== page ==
Flynn at Lannan Poetry Series
January 26, 1960 |
Scituate, Massachusetts, U.S.
|Occupation||Author, poet, playwright|
|Notable works||The Reenactments (2013), Another Bullshit Night in Suck City (2004), Some Ether (2000), Blind Huber (2002)|
|Notable awards||PEN/Martha Albrand Award for the Art of the Memoir, Guggenheim Fellowship, Witter Bynner Fellowship, PEN/Joyce Osterweil Award for Poetry|
|Spouse||Lili Taylor (m. 2009)|
The first book I could call mine, my first book, was a picture book, 'The Magic Monkey' – it was adapted from an old Chinese legend by a thirteen-year-old prodigy named Plato Chan with the help of his sister.
I'd always imagined that one day I would be a father, but mostly it was off my radar. I admired friends who had somehow figured out how to cross that threshold.
I became an electrician after high school. But I always had this thing in me to write. But it was always a little shameful. To say you were a poet was saying you were kind of crazy, and I carried that around for a long time. I still kind of carry that. And I think it might be true, actually.
The only strategy I know of is to write every day, which I don't always do, because sometimes I just can't, for various reasons that seem out of my control.
When I was a child, writing was the worst possible choice of a career in my family. My father had always identified himself as a writer to my mother when they met. When they met, he was writing this great novel, there was no doubt about it.
If you're going to write about someone's life, you don't just use them for wallpaper. You have to honor and respect that life.
What I do is write, and I try to write as closely as I can into what I call 'the mystery.'
I get inspired by my friends, and if a friend is a writer, that is even deeper.
For the first few months, I was a comically inept parent. The first night home from the hospital, I held her bare body against my bare chest until a friend who was a doctor came by and asked what I was doing, and told me to put some clothes on that baby.
My father had always identified himself as a writer to my mother when they met. When they met, he was writing this great novel, there was no doubt about it. Part of why she left him was this delusion of greatness and identifying it very directly with being an artist.
I'm not sure why working at a homeless shelter made sense to me, except that I needed to immerse myself in some sort of larger real-life situation to get me out of the cage of my mind, in some ways.
I can weep pretty easily. I can get tears in my eyes from a beautiful work of art.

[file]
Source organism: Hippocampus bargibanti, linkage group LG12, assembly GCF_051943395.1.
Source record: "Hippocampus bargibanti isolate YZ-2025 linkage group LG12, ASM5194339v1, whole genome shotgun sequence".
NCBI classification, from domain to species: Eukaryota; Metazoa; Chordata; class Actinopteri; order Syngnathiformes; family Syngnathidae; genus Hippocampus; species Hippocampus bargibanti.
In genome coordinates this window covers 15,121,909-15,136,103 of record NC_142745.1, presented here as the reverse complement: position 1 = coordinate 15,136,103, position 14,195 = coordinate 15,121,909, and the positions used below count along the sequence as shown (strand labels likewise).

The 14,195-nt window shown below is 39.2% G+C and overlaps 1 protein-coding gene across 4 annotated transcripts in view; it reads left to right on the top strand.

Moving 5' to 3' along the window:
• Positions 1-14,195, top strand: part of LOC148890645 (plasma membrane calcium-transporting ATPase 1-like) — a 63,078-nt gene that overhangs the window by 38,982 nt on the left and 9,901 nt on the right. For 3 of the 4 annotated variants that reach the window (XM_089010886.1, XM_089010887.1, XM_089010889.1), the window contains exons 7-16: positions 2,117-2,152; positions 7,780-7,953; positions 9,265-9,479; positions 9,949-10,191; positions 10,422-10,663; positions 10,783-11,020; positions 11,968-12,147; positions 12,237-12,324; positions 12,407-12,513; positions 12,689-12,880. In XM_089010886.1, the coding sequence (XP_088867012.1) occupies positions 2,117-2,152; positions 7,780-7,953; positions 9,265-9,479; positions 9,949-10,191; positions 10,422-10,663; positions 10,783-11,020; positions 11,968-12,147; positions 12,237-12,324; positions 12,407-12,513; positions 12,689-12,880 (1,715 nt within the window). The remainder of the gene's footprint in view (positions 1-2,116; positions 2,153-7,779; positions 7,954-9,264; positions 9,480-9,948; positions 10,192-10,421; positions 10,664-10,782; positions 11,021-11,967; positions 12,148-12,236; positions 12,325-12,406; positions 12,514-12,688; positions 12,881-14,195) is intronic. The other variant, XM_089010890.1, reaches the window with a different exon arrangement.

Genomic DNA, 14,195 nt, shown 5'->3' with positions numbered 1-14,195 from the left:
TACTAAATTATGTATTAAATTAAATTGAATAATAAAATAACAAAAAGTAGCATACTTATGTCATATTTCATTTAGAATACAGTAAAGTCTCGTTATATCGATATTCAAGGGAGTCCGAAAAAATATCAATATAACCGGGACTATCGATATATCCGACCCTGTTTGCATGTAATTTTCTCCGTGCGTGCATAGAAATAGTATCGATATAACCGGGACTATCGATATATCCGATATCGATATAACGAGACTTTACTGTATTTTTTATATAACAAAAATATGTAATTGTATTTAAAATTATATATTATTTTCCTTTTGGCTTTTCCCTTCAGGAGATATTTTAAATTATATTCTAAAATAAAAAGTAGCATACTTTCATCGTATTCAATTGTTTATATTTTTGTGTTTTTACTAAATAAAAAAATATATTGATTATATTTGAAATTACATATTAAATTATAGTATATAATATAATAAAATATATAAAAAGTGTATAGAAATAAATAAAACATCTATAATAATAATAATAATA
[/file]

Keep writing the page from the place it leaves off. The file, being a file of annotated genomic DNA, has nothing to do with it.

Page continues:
Change is one of the only constants in Buddhism; as meditation became the way I breathed in the days, this became apparent.
For years before I became a father, I would try to spend as much time as I could with my friends who were parents and their kids. And I was really impressed. They all sort of managed to do it, and do it gracefully.
Our job as writers, as far as I can tell, is to attempt to express what seems inexpressible.
There's this sort of male energy that we have that can seem very destructive. But it doesn't have to be. It actually can be a very positive force.
When I was a child, writing was the worst possible choice of a career in my family.
That's the thing about a book: You're in the public life for a little bit, and then you sort of go away for a little while – several years, in my case – and then you come out again, hopefully.
In life you get one take, and it's perfect. It's strange, afterwards you might think I shouldn't have reacted that way, but that's the way you reacted. That's your take; that's all you get.
I had to steel myself against this psychic devastation – to see your father on the street. It's hard enough to pick up somebody you don't know from the streets, and then to actually have other people pick your father up – it was psychically devastating.
It takes an entire book to tell you what it was like. To see Robert De Niro play your father – it's not a simple answer. To see Julianne Moore play your mother. To see Paul Dano play you – that's an even more inscrutable question… he's amazing, he's totally amazing, but I can't really say if he's a good me or not.
Certain stories we carry with us, events in our life, they define who we are. It's not a matter of getting over anything; we have to make the best of it.
Here's a secret: Everyone, if they live long enough, will lose their way at some point. You will lose your way; you will wake up one morning and find yourself lost. This is a hard, simple truth.